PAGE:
"The ordinance was crafted to make sure longtime Detroit residents benefit significantly from this new industry and can build generational wealth," Mallett said. "The ordinance states that if any part of the Legacy Detroiter provision is struck down, no recreational marijuana licenses will be issued in Detroit.

"That's how strongly we feel about making sure Detroiters are the ones benefitting from this new industry.  If they don't have a share of this industry, then it's not an industry we want in our city."

The city's Office of Civil Rights, Inclusion, and Opportunity is certifying legacy Detroiters, overseeing the licensing process and reviewing the neighborhood plans, as it pertains to community benefits, Director Charity Dean said in January.

In January, the city opened a six-week application window reserved for legacy residents seeking to operate recreational marijuana shops.

Legacy Detroiters have until March 12 to submit their applications and 180 certifications have been issued by the city so far.

After the exclusive six-week licensing period for legacy residents, individuals who already operate medical marijuana facilities in Detroit will get their own reserved six-week application process before other applications will be reviewed.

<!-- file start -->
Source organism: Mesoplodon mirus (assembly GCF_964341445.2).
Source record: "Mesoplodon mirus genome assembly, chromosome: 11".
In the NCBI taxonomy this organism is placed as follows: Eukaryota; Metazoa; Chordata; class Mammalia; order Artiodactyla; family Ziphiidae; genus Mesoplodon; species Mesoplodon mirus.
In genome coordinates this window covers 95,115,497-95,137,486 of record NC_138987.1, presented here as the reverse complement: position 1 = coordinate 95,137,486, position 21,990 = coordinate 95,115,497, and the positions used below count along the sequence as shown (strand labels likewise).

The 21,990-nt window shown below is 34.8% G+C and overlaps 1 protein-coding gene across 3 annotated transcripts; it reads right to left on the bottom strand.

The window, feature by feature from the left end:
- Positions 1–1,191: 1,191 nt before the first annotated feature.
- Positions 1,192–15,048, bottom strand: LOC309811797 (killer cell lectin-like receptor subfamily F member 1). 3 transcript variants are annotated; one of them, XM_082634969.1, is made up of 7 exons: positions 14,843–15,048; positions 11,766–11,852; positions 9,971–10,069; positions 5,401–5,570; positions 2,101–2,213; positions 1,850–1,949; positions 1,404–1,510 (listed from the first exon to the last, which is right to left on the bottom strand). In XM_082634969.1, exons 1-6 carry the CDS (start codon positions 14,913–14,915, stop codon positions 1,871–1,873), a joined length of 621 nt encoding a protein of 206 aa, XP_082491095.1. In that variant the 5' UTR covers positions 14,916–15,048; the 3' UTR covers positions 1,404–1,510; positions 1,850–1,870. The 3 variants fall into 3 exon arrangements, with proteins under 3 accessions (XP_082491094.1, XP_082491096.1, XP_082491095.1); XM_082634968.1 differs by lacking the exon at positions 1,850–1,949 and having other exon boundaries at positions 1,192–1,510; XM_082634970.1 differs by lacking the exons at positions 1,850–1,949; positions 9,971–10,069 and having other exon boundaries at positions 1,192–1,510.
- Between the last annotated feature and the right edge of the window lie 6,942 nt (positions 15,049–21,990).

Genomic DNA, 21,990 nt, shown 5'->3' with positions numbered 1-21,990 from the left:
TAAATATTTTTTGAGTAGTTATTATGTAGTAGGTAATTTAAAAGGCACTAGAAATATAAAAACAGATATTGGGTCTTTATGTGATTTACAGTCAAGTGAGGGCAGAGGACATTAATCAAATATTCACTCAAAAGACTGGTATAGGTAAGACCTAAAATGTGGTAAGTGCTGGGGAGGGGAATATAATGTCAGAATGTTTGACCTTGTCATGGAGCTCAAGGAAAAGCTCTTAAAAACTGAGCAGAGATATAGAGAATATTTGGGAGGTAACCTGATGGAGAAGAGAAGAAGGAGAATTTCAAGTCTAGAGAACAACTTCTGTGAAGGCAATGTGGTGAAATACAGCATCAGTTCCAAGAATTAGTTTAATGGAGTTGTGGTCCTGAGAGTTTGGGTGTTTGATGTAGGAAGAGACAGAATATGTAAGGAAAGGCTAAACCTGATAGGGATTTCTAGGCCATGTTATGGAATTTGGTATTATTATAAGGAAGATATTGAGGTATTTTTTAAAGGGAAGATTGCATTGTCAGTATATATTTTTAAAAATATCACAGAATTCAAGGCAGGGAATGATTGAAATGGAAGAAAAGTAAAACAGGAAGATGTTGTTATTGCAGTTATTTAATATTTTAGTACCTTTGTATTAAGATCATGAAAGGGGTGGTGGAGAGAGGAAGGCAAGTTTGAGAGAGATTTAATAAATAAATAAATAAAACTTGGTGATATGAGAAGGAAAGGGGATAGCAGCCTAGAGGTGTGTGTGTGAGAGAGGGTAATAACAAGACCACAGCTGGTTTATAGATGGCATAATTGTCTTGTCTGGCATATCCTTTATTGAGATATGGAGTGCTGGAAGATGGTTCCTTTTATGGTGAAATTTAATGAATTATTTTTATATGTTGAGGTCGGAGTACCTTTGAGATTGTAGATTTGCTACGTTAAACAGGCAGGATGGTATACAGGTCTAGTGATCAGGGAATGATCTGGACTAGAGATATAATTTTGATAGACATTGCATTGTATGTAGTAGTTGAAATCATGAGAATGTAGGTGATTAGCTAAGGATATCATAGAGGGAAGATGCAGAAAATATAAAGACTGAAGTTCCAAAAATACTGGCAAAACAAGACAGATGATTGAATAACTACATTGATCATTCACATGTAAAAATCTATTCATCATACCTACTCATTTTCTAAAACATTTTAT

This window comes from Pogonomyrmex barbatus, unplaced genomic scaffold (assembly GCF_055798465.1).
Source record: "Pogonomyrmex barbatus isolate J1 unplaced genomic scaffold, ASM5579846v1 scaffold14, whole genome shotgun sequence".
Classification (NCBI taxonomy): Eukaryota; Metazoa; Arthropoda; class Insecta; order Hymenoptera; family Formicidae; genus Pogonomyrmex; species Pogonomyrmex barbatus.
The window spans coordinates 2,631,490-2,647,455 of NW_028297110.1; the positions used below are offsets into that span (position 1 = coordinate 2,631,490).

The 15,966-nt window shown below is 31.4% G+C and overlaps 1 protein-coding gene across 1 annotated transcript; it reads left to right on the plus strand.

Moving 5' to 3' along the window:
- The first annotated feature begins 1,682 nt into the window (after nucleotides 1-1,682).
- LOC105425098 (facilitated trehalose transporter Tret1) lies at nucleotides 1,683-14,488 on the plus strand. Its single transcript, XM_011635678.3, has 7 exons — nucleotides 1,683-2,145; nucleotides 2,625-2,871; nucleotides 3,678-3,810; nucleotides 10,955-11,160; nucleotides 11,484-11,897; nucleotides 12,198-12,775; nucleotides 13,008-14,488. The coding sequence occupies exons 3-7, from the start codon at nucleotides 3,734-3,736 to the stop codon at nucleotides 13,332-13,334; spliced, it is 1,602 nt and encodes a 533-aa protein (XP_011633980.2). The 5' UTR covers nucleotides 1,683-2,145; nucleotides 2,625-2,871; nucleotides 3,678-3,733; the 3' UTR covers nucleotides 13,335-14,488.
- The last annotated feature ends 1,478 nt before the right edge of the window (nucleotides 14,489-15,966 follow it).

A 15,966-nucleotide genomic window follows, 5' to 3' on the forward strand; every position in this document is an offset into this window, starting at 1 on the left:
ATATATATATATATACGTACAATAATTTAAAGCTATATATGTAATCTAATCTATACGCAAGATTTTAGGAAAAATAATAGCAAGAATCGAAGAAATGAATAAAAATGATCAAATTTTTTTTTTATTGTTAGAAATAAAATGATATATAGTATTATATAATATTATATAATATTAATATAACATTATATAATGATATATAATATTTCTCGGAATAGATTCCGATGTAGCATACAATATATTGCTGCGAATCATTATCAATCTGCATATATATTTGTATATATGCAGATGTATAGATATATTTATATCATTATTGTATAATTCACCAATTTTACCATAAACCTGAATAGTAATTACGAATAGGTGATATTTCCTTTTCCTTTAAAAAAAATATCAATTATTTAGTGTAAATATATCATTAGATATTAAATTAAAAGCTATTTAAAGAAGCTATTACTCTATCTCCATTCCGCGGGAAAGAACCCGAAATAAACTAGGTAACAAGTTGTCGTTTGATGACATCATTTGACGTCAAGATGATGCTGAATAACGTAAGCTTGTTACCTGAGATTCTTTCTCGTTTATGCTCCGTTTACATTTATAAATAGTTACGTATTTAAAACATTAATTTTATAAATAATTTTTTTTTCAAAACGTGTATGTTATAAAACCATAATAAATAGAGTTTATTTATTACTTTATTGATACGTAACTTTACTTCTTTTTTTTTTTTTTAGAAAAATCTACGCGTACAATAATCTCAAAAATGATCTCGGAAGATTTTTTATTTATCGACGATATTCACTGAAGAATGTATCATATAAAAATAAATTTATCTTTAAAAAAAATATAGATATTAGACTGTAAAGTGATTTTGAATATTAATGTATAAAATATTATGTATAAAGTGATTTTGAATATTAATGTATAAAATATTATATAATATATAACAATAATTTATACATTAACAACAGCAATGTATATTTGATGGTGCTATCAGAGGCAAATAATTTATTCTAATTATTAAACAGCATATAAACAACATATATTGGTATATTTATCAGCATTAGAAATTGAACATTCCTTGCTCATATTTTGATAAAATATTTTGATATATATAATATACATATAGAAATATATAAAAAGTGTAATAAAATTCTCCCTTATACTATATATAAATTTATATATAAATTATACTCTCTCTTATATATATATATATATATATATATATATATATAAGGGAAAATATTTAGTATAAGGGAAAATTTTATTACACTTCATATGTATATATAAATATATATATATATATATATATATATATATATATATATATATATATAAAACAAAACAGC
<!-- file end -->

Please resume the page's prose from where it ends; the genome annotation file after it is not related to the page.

The city will license up to 75 medical marijuana provisioning centers, officials have said.

Qualifying residents get a 99% discount on licensing fees this year and a 75% discount in 2022. They also receive a 75% discount on city-owned land.

Lowe’s suit highlights the window for applicants and claims “it seems almost certain that (the city) will award all 75 adult-use establishment licenses to Detroit legacy applicants before it even considers any non-legacy applicants.

Meanwhile, the lawsuit notes, a legacy applicant-owned business “cannot be transferred, sold, or conveyed to anyone other than another Detroit legacy applicant for a period of five years from the date the initial license is granted or else the business will lose its Detroit legacy status and must re-apply…”

Detroit Legacy applicants will be reviewed starting May 1. General applicants with existing marijuana licenses will be reviewed starting June 16 and applicants without an existing medical marijuana license will be reviewed starting Aug. 1, the city said.

Mitzi Ruddock, a 40-year-old single mother with a past marijuana conviction, grew up in Detroit and helped the city craft the ordinance, although she currently doesn't live in the city.

"These are taxpayer dollars supporting this program and should go to those currently in the city of Detroit. That’s just how the cookie crumbles," said Ruddock, who runs Black Cannabis Access, which she said helps urban communities "break the cycle of wealth and economic disparities." Ruddock helps educate communities, consults potential business owners, aids in the licensing process and provides legal representation in the Black cannabis business community.

She said the ordinance requirements are intentional to show the applicant's "foothold in the city" and that’s what is important. 

"It's to ensure that they get the benefits and in most social equity programs, the target markets are often missed," Ruddock said. "I know a lot of people complaining, but like councilman Tate has said 'there are people who lived here and stuck it out through the good and the bad.' We can’t argue with that."

Twitter: @SarahRahal_